A couple weeks ago, I sat down to write about one of my favorite food topics, Pasta. After easily writing an essay on the subject without even mentioning a recipe I realized I needed to break this down. So, for the next couple weeks, my recipe posts are going to focus on my soul food.
I wanted to give a quick shout out to my sister (in-law), she came over today to learn how to make pasta and show me how to make perogies. It was a brilliant day and I am so grateful to have her in my life.
Disclaimer: I have a KitchenAid with the pasta attachment, you can pick up a pasta maker at any thrift store. It seems to be one of those things that people buy, use once, and end up donating. If you can’t, Amazon sells them pretty cheap – I saw one on there for $20, or ask for one for Christmas.
Water (see comment below)
Kitchen Tools Needed:
Wet Paper Towel (or tea towel)
My general rule is a little under ¾ cup of flour per 1 egg. This, like any dough, is dependent on the weather. If it’s a really humid or wet day you will need more flour if it’s a dry day you are going to need about 1 tablespoon of water.
I make a double or triple batch when I make pasta so I use 1.5 cups of flour and 2 eggs, today was a warm dry day so I also used 1 tablespoon of water.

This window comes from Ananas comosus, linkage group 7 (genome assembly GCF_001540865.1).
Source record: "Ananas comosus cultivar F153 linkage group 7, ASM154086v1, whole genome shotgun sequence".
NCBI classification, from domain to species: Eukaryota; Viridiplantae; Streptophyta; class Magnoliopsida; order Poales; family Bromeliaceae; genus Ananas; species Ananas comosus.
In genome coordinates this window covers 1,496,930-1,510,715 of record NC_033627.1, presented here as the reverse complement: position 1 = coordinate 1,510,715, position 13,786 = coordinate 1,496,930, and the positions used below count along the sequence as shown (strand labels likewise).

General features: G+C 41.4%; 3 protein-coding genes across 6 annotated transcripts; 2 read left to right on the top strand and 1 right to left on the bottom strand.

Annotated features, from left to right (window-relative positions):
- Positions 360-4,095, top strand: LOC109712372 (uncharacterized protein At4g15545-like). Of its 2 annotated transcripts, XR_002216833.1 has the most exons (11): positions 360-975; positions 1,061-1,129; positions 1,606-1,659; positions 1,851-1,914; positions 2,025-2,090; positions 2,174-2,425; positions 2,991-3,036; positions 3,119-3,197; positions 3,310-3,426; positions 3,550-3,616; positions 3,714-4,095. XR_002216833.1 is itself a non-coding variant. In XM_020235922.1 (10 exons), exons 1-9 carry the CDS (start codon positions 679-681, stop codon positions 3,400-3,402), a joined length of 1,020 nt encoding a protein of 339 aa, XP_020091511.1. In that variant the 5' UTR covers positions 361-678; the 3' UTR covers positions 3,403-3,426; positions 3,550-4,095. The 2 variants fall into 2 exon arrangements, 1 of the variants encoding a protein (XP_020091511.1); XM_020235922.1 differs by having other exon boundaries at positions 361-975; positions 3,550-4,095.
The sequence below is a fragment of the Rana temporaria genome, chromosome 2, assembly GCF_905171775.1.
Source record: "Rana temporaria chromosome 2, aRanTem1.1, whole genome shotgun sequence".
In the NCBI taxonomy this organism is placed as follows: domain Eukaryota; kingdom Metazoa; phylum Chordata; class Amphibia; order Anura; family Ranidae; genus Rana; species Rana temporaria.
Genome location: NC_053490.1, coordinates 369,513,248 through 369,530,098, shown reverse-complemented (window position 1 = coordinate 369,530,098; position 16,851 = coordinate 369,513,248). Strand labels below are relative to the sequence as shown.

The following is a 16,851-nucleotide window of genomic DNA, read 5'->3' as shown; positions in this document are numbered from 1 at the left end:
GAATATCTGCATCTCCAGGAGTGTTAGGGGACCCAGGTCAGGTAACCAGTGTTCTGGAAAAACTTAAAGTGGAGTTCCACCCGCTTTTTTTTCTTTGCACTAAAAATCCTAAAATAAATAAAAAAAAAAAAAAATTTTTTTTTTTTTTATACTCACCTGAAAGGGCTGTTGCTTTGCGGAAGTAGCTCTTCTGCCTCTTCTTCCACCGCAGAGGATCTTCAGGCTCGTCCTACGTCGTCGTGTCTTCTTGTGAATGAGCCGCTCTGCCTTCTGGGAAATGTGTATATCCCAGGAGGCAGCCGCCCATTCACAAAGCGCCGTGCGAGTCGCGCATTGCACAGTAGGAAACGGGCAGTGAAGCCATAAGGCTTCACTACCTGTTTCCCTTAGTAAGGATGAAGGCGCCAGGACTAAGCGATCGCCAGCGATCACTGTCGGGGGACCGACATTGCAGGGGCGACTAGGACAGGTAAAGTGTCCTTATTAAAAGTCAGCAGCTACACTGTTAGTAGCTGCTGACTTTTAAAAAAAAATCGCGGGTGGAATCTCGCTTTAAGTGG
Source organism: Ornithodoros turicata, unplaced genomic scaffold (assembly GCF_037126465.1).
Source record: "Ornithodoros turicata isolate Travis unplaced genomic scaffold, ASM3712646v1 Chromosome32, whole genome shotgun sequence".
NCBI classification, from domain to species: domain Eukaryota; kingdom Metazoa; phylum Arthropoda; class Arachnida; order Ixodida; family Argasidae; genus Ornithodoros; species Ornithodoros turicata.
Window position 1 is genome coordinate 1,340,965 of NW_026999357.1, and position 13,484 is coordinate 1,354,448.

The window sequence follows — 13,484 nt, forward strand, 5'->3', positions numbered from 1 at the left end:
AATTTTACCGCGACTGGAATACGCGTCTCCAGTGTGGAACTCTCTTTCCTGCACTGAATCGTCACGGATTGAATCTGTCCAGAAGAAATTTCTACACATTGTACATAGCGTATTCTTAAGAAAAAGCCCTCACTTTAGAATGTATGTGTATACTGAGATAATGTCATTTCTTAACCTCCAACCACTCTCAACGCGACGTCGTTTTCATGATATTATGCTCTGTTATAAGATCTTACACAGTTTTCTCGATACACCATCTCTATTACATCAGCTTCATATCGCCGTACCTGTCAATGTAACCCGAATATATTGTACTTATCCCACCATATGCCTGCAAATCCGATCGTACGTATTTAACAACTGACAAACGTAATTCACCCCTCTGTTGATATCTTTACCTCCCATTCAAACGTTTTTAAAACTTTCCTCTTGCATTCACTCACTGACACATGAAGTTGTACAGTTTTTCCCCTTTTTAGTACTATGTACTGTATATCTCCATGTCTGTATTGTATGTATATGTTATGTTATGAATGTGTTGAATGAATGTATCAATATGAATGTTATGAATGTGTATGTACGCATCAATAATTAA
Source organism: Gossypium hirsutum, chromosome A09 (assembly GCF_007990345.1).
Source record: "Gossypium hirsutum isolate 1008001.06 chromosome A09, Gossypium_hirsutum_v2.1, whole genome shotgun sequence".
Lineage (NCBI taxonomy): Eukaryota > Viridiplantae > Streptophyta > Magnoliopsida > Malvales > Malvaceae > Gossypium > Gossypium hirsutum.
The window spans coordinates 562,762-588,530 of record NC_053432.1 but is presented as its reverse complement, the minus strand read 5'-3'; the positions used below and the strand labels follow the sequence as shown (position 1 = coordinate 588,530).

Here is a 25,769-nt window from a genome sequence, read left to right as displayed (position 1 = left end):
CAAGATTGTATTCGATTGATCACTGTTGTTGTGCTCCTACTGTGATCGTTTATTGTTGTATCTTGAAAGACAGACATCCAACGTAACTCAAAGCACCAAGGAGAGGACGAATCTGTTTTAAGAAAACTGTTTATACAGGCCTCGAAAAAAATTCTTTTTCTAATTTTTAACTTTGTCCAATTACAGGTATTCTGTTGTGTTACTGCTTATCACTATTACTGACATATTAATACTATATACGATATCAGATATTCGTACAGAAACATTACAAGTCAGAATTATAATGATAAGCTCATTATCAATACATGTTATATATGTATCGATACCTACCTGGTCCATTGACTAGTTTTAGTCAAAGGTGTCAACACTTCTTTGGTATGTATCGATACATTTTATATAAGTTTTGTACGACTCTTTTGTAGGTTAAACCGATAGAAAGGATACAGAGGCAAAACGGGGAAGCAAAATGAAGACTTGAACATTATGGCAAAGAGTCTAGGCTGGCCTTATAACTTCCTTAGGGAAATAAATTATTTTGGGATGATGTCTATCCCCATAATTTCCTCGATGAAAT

Pour the flour on the counter, making a little mountain pile
Dig out the middle and crack your eggs in it so it almost looks like a little volcano
Mix it all up, if it seems too dry add some water (or an extra egg), if it’s too wet, add more flour.
Knead that dough like your life depends on it. Until your wrists hurt, now knead it for 5 more minutes (this counts as a workout right?)
Let it rest under a wet paper towel and open a bottle of wine or a beer. You deserve it!
Set up your pasta maker and run the pasta through as per the instructions
(for the Kitchen Aid, use the lasagna attachment on setting 1 X 2, setting 2 X 2, setting 3 X 1, and setting 4 X 1 – then use the spaghetti or fettuccini option).
If you plan on eating it in the next 2-3 days, wrap the pasta around your four fingers like you would yarn or string. This will create a little nest.
If you plan on storing some, you can either freeze it (it will lose some of its awesomeness but still be good), or you can dry it out on a drying rack (3-4 hours).
Stay Tuned, next week it’s all about the sauces.